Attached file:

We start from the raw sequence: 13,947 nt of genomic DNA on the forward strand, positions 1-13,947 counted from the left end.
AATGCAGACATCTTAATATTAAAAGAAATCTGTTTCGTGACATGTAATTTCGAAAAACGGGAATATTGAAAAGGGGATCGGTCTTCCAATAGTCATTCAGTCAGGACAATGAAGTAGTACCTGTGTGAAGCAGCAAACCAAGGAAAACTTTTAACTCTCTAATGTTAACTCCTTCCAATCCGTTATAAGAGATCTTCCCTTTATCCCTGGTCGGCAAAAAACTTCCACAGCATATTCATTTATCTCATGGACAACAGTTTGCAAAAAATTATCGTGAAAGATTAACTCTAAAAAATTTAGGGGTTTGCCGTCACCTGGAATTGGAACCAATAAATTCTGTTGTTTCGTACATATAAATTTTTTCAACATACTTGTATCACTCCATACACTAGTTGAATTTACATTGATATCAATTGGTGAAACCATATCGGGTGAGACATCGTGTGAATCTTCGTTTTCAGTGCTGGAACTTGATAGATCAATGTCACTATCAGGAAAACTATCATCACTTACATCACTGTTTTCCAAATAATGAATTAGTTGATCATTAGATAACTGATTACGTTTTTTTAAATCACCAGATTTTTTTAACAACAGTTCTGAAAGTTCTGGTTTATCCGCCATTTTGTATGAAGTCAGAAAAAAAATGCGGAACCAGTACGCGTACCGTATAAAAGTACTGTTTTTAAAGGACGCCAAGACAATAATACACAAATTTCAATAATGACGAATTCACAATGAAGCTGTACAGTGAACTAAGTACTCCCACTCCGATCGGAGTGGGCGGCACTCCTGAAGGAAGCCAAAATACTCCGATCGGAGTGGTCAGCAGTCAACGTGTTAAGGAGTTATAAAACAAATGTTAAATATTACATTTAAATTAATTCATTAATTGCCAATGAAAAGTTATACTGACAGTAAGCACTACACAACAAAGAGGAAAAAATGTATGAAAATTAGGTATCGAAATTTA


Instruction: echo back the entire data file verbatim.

We start from the raw sequence: 13,947 nt of genomic DNA on the forward strand, positions 1-13,947 counted from the left end.
AATGCAGACATCTTAATATTAAAAGAAATCTGTTTCGTGACATGTAATTTCGAAAAACGGGAATATTGAAAAGGGGATCGGTCTTCCAATAGTCATTCAGTCAGGACAATGAAGTAGTACCTGTGTGAAGCAGCAAACCAAGGAAAACTTTTAACTCTCTAATGTTAACTCCTTCCAATCCGTTATAAGAGATCTTCCCTTTATCCCTGGTCGGCAAAAAACTTCCACAGCATATTCATTTATCTCATGGACAACAGTTTGCAAAAAATTATCGTGAAAGATTAACTCTAAAAAATTTAGGGGTTTGCCGTCACCTGGAATTGGAACCAATAAATTCTGTTGTTTCGTACATATAAATTTTTTCAACATACTTGTATCACTCCATACACTAGTTGAATTTACATTGATATCAATTGGTGAAACCATATCGGGTGAGACATCGTGTGAATCTTCGTTTTCAGTGCTGGAACTTGATAGATCAATGTCACTATCAGGAAAACTATCATCACTTACATCACTGTTTTCCAAATAATGAATTAGTTGATCATTAGATAACTGATTACGTTTTTTTAAATCACCAGATTTTTTTAACAACAGTTCTGAAAGTTCTGGTTTATCCGCCATTTTGTATGAAGTCAGAAAAAAAATGCGGAACCAGTACGCGTACCGTATAAAAGTACTGTTTTTAAAGGACGCCAAGACAATAATACACAAATTTCAATAATGACGAATTCACAATGAAGCTGTACAGTGAACTAAGTACTCCCACTCCGATCGGAGTGGGCGGCACTCCTGAAGGAAGCCAAAATACTCCGATCGGAGTGGTCAGCAGTCAACGTGTTAAGGAGTTATAAAACAAATGTTAAATATTACATTTAAATTAATTCATTAATTGCCAATGAAAAGTTATACTGACAGTAAGCACTACACAACAAAGAGGAAAAAATGTATGAAAATTAGGTATCGAAATTTA